The Social Security Administration (SSA) has deadlines—usually, 60 days after you've received a denial—that you need to meet when you file an appeal for disability benefits. If you've missed an appeal deadline, you'll generally have to start your application all over again. But if you have a good excuse for missing the deadline, you can continue with your application even though you filed the appeal late.
Good Excuses for Missing an Appeal Deadline
In Social Security lingo, having a good excuse for missing a deadline is called "good cause." Good cause encompasses a wide range of serious situations. Factors the SSA will consider when determining if you had good cause to miss a deadline include:
- whether the SSA or CMS (Centers for Medicare & Medicaid Services) gave you confusing, incorrect, or incomplete information about filing your appeal
- whether you understood what you needed to do
- whether you had a physical, mental, educational, or language limitation that kept you from filing your appeal on time, or
- any circumstances that kept you from filing on time.
Examples of Good Cause for Filing a Late Appeal
Social Security has published some examples of circumstances where a disability claimant has good cause for a late appeal. If your reason for filing late isn't on the list, the SSA can still find that you have good cause, but any acceptable excuses have to be pretty important.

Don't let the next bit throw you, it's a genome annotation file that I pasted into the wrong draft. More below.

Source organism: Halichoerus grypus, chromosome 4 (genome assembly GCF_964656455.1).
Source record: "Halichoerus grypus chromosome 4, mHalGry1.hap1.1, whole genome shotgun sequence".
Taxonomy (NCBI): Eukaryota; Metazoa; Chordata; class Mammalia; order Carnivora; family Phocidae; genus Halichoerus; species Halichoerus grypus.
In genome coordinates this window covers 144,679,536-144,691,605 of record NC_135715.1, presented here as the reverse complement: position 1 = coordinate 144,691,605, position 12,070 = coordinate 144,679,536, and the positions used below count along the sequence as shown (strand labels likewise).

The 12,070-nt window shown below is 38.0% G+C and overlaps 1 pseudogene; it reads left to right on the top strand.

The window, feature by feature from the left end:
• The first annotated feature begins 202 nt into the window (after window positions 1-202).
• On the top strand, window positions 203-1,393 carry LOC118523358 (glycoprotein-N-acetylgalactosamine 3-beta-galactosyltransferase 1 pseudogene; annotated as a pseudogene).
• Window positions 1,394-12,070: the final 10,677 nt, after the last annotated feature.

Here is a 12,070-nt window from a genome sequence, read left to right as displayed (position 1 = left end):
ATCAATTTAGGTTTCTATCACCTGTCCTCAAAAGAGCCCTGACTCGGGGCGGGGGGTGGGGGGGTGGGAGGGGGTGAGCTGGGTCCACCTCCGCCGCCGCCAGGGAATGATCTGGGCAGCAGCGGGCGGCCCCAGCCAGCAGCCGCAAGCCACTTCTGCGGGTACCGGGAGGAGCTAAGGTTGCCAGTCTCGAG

Filing a Late Appeal Due to Medical or Health Problems
Social Security often takes health factors into consideration when deciding whether you had good cause for a late filing. Examples include:
- You were so sick when the appeal was due that neither you nor a friend or family member could have contacted the SSA to file the appeal. You'll need to show that you were very sick—for example, by submitting records from an extended hospital visit—or the agency can find that you or somebody else could have submitted the appeal on time.
- Your medical condition (physical or mental) prevented you from understanding that you needed to file an appeal by the deadline (a traumatic brain injury, for example).
- You had a death or serious illness in your immediate family.
Filing a Late Appeal Due to Missing or Destroyed Records
Social Security understands that obtaining records can be a challenging process. Reasons where the SSA will find good cause because you couldn't get needed records on time include:
- You were actively looking for evidence to support your claim—like filling out medical records request forms and following up with your doctors—but you didn't ask for an extension before the appeal deadline passed.
- Relevant records that you needed for the appeal were destroyed by a fire or other accident close to the appeal deadline. (For example, your house containing the denial notice flooded a week before the filing was due.)
Filing a Late Appeal Due to Communication Errors
As a government agency, the Social Security Administration needs to follow certain rules when it comes to informing you about the disability appeals process. SSA mistakes in communication that lead to you missing the appeal deadline can be considered good cause, including: